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Posted by on in Student Engagement

elf on the shelf

There I was at 7:00 AM, bleeding, blood all over my hands, kneeling over our family's beloved Elf on the Shelf, Oliver, in the dining room, and my six-year-old daughter waking up and coming down the steps. It was my worst case scenario. My little girl was going to come downstairs and see me covered in blood with our Elf on the Shelf laying on the floor and think that I did something terrible to Oliver. 

Why was I covered in blood and bleeding at 7:00 AM in the dining room with Oliver laying on the floor next me? Because I was trying to make the Elf on the Shelf experience better for my daughters. The night before, I moved Oliver to a spot in our house that was just okay. I knew it was just okay at the time, but I thought it would do. The next morning I woke up, and decided I could do a better job with my placement of our elf. As I was moving him around in the dining room, so he would be hanging upside down like Batman, (much cooler than my first placement), I bumped a glass that fell to floor. I knelt down trying to catch the glass, but since I am well out of my 20's, my quickness just wasn't there, and I ended up kneeling onto a shard of glass and getting a 3 cm gash right by my knee. Four stitches later, and a bunch of Elf on the Shelf pictures put up all around my classroom by my colleagues, I was as good as new.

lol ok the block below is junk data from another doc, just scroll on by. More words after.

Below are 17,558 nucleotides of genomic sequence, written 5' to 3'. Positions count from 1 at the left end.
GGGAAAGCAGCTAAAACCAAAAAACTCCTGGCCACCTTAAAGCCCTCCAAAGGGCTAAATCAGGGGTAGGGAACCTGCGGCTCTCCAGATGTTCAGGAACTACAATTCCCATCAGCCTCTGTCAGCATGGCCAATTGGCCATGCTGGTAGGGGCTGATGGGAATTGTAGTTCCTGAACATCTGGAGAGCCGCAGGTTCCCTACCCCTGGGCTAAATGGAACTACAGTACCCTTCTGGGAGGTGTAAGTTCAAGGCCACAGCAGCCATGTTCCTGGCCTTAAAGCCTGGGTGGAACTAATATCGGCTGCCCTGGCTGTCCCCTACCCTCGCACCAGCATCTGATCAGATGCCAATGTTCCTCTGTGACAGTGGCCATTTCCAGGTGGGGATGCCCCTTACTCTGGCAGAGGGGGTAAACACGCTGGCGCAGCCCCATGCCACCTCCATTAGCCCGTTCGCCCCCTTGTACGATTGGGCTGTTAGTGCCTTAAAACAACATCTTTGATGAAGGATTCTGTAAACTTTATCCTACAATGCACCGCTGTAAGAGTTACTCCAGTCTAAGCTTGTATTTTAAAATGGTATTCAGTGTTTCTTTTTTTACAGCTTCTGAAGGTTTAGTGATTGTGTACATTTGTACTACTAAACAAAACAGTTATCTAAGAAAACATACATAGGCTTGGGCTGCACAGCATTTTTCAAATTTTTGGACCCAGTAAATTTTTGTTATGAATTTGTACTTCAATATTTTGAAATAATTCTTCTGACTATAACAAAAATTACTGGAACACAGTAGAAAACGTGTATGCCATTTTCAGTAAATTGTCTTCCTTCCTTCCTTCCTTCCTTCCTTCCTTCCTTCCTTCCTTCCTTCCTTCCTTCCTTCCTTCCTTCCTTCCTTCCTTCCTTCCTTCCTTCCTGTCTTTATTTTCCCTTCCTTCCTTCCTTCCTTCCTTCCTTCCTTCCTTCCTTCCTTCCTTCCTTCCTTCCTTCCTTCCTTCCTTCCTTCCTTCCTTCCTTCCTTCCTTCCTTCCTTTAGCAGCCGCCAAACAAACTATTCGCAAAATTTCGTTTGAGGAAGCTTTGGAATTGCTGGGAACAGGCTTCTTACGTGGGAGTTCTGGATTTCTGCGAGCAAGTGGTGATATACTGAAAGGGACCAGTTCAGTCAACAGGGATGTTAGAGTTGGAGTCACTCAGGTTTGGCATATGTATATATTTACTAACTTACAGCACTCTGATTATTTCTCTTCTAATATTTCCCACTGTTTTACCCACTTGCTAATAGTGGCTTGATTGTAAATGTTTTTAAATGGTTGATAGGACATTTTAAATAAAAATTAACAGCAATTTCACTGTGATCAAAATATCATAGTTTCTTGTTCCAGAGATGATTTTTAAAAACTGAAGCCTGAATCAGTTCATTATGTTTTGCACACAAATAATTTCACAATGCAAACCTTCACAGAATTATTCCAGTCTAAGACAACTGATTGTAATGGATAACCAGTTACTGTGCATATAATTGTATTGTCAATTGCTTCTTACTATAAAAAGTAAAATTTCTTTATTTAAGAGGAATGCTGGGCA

As word at school spread about my near holiday massacre, a few people asked me why did I move the elf a second time. Good question, but if you have young children, you know why. Every morning, since the arrival of our elf, that is the first thing my six-year-old and three-year-old look for. Then when they find him, they have to show everyone in the house. They talk about Oliver all day, and I find them quietly talking to Oliver when they think no one is watching. They draw him pictures, and write him little notes. To see that every day from my daughters is worth more effort from me in my placement of him. And as I thought about the answer to the question, "Why did I move the elf a second time?" I couldn't help but relate that to my classroom.